(SOLD)Model: RealWood VaultBack Halo. With double-edged scalloped fretboard, ports, halo and bevel. TRULY TAILORED TONE (OPTIONAL). FOR FULL DETAILS, PLEASE CLICK THE BROWN LINK, BELOW!Made In: London, …continued For Sale: David Antony Reid, African Blackwood and 100 year old Curly Sequoia VaultBack (SOLD)
Model: RealWood VaultBack 1039V. With double-edged scalloped fretboard, port and bevel. Made In: London, England. Body Sizes Upper bout: 305mm. 12”. Lower bout: 395mm. 15. 55”Body length: 495mm. …continued
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David Antony Reid is a true "hand-maker" of bespoke, contemporary and innovative stringed instruments. As an award winning luthier, David can take up to 400 hours to craft and sculpt each guitar - an approach employed due to strong feelings regarding a constant touch-and-feel understanding of the materials and construction method used. He believes aesthetics are important, but tone and feel are his ultimate interests.
What "really" makes these guitars special? Read more…
Each instrument is crafted as an individual using only the finest materials to their optimum, and very individual, potentials. I also use tap tuning and my very own tried and tested bracing pattern.
This in union with my own bracing pattern, consisting of thin, high and sharp braces on the treble side of the instrument, then low, wide and rounded braces on the bass side, ensures an even tone production across the spectrum. On the thin, high and sharp braces I tend to hollow them out to allow the midranges to cut through. A blend of timbers is also used in the bracing to encourage an amalgamation of timbre. This is furthered with the blending of tonewoods used in the construction of my VaultBack models.
In addition to this: on the upper bout of an acoustic guitar there is an area that is always under compression. This is the area on either side of its sound-hole. If you take notice of some old guitars that have been under string tension for their whole life, then you’ll see that the tendency is for their belly to pull up, due to the strings pulling up over the saddle, and for the neck to pull forward, collapsing the sound-hole area, due to the strings pulling over the nut. If you imagine that the top of a guitar is being compressed on the outside around the sound-hole due to this tension, then it stands to reason that, if the brace giving the guitar its main structural integrity on the inside of that area was hollowed out in the middle, then the high side of that brace would now be under tension, not compression; and since wood has a higher tensile strength than steel, this gives the structural strength that that area of the guitar top needs, yet still allowing it to be as flexible as possible. I do this as well as bracing the bass side of the main X brace with a formed bridge over the scalloping, this acts like a spring that drives the top, giving added bass and sustain.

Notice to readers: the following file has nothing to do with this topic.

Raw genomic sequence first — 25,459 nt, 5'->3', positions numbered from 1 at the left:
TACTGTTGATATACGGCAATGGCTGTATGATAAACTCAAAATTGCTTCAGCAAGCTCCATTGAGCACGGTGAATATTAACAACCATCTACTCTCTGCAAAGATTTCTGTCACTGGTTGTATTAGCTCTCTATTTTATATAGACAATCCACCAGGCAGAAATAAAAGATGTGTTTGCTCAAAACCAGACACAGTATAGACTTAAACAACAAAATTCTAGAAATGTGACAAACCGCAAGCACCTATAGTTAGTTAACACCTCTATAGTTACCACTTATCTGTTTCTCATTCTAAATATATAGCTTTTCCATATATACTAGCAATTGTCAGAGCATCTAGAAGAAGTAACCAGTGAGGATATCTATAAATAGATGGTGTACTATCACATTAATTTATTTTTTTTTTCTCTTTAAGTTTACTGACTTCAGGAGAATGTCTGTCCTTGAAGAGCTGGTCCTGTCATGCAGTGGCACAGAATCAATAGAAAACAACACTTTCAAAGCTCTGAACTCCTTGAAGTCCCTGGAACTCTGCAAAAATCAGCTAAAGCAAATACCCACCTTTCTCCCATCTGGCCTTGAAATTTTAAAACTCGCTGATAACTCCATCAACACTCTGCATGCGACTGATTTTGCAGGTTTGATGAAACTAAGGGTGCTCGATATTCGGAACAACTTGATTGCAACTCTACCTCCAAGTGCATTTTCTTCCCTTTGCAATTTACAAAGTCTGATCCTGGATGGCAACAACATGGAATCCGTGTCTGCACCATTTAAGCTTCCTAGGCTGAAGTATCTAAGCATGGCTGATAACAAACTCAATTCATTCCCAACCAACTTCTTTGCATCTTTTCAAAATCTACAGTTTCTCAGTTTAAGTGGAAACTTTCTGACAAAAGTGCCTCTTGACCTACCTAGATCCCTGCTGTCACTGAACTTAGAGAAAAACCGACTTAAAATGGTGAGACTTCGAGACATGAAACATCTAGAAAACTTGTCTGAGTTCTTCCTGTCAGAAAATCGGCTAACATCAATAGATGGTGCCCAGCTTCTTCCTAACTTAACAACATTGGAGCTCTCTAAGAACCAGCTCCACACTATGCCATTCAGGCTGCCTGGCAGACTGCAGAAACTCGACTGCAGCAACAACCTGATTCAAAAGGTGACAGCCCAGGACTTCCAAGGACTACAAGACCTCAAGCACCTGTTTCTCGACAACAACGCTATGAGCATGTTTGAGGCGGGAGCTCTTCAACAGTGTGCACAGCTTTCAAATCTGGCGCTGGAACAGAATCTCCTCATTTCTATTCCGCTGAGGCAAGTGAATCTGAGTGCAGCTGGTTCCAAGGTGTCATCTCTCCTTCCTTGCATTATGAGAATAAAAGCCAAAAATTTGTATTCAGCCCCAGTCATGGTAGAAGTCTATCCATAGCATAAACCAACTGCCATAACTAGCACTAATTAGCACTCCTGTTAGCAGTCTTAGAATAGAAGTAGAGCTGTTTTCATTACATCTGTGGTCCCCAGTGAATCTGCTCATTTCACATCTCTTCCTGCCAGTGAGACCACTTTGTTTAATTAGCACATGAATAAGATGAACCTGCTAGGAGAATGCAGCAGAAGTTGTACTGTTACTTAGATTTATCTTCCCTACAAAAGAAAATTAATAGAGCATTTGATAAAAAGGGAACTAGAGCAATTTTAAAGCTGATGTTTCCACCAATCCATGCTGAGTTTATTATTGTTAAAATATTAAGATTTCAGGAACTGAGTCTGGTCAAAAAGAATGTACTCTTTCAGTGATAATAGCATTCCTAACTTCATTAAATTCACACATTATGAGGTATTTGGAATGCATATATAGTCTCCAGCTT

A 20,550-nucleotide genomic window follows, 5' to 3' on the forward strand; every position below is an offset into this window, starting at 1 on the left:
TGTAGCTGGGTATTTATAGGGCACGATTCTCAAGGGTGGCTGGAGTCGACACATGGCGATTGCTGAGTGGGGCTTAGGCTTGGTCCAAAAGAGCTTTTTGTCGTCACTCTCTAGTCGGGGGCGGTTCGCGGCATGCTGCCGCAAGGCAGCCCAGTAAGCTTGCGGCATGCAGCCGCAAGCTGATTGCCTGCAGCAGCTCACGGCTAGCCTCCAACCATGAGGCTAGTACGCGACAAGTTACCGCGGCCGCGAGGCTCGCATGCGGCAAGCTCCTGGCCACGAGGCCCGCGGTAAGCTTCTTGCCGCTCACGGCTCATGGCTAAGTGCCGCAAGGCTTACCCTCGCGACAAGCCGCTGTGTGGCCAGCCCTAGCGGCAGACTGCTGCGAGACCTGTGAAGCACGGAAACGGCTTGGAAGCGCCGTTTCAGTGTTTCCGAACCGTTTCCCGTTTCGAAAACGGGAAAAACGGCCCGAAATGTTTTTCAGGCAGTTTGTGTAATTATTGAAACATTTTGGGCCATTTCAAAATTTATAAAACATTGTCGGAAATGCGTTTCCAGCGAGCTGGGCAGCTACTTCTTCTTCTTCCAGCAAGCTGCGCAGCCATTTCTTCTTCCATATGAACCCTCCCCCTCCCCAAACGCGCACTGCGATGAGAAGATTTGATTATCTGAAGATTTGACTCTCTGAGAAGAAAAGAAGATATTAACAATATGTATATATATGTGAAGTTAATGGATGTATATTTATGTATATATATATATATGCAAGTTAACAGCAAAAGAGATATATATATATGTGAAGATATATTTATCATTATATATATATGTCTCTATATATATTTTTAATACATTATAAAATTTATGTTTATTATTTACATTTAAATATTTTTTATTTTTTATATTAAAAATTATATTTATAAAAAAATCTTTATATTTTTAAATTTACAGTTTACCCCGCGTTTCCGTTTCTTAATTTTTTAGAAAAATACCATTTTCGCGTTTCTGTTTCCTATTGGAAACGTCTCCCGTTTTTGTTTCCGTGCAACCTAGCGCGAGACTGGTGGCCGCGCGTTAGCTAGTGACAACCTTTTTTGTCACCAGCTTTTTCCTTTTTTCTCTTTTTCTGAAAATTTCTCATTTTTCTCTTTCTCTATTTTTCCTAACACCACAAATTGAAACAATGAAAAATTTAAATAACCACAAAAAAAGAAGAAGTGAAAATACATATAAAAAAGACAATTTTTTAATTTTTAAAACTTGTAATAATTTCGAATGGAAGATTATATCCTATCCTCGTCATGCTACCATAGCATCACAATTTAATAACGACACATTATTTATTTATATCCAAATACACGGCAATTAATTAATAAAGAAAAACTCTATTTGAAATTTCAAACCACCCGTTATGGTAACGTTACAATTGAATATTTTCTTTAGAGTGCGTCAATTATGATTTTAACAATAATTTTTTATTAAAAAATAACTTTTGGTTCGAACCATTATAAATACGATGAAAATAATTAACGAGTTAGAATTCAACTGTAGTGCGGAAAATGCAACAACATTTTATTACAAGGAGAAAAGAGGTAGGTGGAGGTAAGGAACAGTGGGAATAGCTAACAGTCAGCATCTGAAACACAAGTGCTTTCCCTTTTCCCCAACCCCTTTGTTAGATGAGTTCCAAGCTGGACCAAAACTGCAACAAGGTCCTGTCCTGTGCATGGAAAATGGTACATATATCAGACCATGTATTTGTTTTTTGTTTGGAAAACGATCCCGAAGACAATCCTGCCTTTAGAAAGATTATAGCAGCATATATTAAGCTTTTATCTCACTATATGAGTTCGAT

On my bridges I step the saddle slot 3mm or so further back towards the string-hole-side of the bridge than normal, and route the saddle slot right all the way through the bridge. Then I channel a further area out under the bridge all around the underside of the saddle slot, about 4-5mm on either side and about 1.5mm deep. This allows the saddle to go straight onto the soundboard and frees up the direct area around the underside of the saddle. Also, I mirror the compensation of the saddle onto the underside of the saddle so it's shaped to a point, further concentrating the energy from the strings onto the top. This direct transfer of sound has quite a difference on the impact of the string force.
Ergonomic design is also high on my list: comfort bevels, my own invention of double-edged, scalloped fretboards and cantilevered necks are other additions I like to use on my instruments. And also, ports for monitoring are featured as standard.
All of these individual differences contribute towards a more evolved approach in lutherie.